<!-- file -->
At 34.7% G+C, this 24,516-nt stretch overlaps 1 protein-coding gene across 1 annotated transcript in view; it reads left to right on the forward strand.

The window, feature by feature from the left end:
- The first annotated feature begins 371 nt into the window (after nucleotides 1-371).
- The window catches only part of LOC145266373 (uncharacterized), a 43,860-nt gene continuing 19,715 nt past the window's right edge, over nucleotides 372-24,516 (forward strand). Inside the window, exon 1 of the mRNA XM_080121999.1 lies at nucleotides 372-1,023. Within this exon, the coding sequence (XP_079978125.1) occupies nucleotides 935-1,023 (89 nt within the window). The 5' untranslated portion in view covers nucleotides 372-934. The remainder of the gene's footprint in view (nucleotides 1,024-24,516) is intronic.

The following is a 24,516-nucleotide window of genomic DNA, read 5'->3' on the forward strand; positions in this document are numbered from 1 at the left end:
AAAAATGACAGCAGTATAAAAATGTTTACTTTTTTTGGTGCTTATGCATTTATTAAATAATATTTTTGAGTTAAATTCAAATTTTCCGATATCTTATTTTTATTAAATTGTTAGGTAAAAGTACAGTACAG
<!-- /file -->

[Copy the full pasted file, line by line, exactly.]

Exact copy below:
At 34.7% G+C, this 24,516-nt stretch overlaps 1 protein-coding gene across 1 annotated transcript in view; it reads left to right on the forward strand.

The window, feature by feature from the left end:
- The first annotated feature begins 371 nt into the window (after nucleotides 1-371).
- The window catches only part of LOC145266373 (uncharacterized), a 43,860-nt gene continuing 19,715 nt past the window's right edge, over nucleotides 372-24,516 (forward strand). Inside the window, exon 1 of the mRNA XM_080121999.1 lies at nucleotides 372-1,023. Within this exon, the coding sequence (XP_079978125.1) occupies nucleotides 935-1,023 (89 nt within the window). The 5' untranslated portion in view covers nucleotides 372-934. The remainder of the gene's footprint in view (nucleotides 1,024-24,516) is intronic.

The following is a 24,516-nucleotide window of genomic DNA, read 5'->3' on the forward strand; positions in this document are numbered from 1 at the left end:
AAAAATGACAGCAGTATAAAAATGTTTACTTTTTTTGGTGCTTATGCATTTATTAAATAATATTTTTGAGTTAAATTCAAATTTTCCGATATCTTATTTTTATTAAATTGTTAGGTAAAAGTACAGTACAG